If you listen to landlord representatives, they will tell you there are far too many confusing laws to let a property. However, tenant representatives will say they don’t have anywhere enough protection when renting.

So who is right?

In theory, tenants hold the real power when renting. That’s because they can view a property prior to it being let, and if it isn’t of a ‘decent standard’ they can walk away and refuse to rent it. If enough tenants did this, landlords would quickly learn that to earn their rental income they need to let a property in a good condition.

However, this ignores the problem of finding an affordable property in areas such as London which can be like trying to find a needle in a haystack. As a result, in desperate situations, tenants can agree to renting properties which aren’t legally or safely let.

Ideally, rather than more laws to protect tenants when things go wrong, what we really need is to stop properties being advertised unless they are legal and safe in the first place. This means, in England, agents, potentially landlords, and their properties all being regulated. Agent regulation is on its way; there is talk of a landlord Ombudsman, and through The Lettings Industry Council, a ‘property MOT’ is being tested. Regulations differ in other parts of the country.

However, this all takes time to introduce, so what can tenants and landlords do now to ensure they let a property which is in a good condition?

Having advised landlords and tenants for many years, I have found that everyone loves a ‘checklist’ which gives them a quick and easy way to find out if a property is being let legally. So here is the government’s and my own top three checklists to help make sure you let legally and safely, whether you are an agent, landlord or a tenant.





About the author

Kate Faulkner

Kate Faulkner is one of the UK’s leading property experts and runs her consultancy, Designs on Property, and the online resource, Property Checklists.

Kate regularly appears in local and national media, commenting on property matters on TV, radio, print and online titles.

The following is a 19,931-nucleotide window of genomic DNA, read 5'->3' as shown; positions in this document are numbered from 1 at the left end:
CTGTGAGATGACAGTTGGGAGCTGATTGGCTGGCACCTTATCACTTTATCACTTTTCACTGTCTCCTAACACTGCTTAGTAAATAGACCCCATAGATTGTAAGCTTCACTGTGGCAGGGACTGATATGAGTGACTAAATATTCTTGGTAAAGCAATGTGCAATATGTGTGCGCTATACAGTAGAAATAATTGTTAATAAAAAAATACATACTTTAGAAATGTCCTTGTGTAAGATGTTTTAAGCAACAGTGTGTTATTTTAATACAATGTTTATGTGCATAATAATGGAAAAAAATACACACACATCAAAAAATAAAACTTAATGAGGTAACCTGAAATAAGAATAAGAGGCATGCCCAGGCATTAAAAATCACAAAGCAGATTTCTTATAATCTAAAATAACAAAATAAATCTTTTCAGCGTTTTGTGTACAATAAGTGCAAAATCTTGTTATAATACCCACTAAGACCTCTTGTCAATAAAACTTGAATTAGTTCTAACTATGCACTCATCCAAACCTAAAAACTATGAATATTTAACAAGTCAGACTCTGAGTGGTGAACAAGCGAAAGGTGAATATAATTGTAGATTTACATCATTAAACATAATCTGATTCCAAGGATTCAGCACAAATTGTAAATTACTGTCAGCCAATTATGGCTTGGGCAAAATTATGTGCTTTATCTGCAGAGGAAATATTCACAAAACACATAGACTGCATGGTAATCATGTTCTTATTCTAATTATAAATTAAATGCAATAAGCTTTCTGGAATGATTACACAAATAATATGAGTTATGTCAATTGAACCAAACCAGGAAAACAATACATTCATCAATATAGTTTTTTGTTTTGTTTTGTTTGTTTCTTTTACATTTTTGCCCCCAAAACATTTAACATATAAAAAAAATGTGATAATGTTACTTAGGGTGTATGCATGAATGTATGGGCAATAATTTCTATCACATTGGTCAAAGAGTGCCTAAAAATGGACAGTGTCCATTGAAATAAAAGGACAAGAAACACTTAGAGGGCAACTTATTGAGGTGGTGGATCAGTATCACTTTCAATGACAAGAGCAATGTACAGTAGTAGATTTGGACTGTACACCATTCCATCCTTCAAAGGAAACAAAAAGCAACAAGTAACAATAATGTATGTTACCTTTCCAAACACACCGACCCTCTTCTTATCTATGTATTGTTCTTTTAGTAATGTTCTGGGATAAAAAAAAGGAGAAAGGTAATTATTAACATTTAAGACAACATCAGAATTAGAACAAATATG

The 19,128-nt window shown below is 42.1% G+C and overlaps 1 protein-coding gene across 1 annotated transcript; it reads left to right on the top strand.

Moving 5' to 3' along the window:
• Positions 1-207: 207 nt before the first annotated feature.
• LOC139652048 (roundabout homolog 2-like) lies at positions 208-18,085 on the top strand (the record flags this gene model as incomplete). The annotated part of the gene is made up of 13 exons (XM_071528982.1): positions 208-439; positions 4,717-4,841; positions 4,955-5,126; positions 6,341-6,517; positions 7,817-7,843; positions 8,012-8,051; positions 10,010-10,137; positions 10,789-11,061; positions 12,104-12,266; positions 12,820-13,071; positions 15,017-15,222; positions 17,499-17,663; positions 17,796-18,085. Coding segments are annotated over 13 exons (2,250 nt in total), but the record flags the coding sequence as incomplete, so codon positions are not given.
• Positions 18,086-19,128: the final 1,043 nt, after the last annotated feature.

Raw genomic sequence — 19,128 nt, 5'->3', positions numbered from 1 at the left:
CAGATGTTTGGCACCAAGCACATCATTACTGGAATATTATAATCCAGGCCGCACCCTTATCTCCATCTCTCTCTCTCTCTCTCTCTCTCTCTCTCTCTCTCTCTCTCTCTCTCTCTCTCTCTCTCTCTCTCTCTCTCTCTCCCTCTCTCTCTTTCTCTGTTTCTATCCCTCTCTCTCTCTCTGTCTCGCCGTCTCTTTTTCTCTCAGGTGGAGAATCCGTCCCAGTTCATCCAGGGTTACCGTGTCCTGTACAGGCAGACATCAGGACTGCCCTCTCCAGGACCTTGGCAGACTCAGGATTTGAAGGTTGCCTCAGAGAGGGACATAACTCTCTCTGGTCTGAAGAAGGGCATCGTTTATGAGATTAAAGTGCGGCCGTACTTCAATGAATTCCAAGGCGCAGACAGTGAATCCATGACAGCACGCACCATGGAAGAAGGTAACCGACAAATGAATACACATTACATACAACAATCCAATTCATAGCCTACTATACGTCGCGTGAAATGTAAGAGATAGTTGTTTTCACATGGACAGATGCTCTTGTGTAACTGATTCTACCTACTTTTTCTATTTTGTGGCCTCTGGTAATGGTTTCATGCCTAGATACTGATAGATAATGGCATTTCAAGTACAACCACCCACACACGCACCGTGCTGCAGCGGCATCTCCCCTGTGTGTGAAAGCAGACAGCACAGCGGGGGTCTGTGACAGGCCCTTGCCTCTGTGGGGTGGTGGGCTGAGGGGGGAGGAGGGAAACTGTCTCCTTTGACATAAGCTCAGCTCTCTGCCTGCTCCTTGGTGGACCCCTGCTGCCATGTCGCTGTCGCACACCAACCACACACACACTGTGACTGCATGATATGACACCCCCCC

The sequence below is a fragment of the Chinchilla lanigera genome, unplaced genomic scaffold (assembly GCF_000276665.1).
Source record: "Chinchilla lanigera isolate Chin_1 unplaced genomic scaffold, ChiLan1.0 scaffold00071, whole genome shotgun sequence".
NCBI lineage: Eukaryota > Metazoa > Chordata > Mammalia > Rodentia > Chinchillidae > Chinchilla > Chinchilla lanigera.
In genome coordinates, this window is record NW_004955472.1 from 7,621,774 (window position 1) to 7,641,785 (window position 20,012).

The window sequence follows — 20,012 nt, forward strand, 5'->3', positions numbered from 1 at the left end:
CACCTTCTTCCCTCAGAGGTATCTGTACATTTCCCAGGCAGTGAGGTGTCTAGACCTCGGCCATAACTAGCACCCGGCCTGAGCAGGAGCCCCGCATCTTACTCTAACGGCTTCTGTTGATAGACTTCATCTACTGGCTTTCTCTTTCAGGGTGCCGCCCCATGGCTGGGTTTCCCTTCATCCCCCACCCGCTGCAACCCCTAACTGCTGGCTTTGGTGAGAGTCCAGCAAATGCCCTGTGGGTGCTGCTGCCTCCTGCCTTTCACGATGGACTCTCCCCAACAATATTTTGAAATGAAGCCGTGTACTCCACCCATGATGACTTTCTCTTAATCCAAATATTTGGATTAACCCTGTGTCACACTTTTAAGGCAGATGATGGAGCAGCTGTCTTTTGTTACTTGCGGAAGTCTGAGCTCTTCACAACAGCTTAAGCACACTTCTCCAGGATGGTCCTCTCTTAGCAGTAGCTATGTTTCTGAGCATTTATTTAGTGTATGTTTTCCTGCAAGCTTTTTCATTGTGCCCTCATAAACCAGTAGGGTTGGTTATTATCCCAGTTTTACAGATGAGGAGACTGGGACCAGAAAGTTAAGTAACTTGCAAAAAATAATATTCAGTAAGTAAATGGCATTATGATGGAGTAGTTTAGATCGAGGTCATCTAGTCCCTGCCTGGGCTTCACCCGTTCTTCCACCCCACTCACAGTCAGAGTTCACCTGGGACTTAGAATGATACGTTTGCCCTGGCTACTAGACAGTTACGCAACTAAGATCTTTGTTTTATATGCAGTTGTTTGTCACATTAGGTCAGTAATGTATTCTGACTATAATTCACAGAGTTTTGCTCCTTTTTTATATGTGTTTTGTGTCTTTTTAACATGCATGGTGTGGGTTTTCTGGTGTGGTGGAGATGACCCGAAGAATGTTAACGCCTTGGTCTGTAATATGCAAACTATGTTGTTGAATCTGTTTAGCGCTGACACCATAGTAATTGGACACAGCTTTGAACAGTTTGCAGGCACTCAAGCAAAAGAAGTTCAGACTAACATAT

She has now written nine reports into the private rented sector, commissioned by the TDS Charitable Foundation.

About TDS:

Tenancy Deposit Scheme (TDS) is a government-approved scheme for the protection of tenancy deposits; TDS offers both Insured and Custodial protection and also provides fair adjudication for disputes that arise over the tenancy deposits that we protect.

We provide invaluable training in tenancy deposit protection and disputes for agents and landlords through the TDS Academy as well as joining with MOL to provide the Technical Award in Residential Tenancy Deposits.

TDS Insured Scheme: where a TDS member can hold the tenancy deposits as stakeholder during the term of the tenancy.

TDS Custodial Scheme: where TDS hold the deposit for the duration of the tenancy.

TDS Academy: TDS provides property professionals with invaluable training in tenancy deposit protection and tenancy deposit disputes.

TDS can only comment on the process for our scheme, other deposit protection schemes may have a different process/require different steps. Content is correct at the time of writing.

These views are those of the author alone and do not necessarily reflect the view of TDS, its officers and employees.

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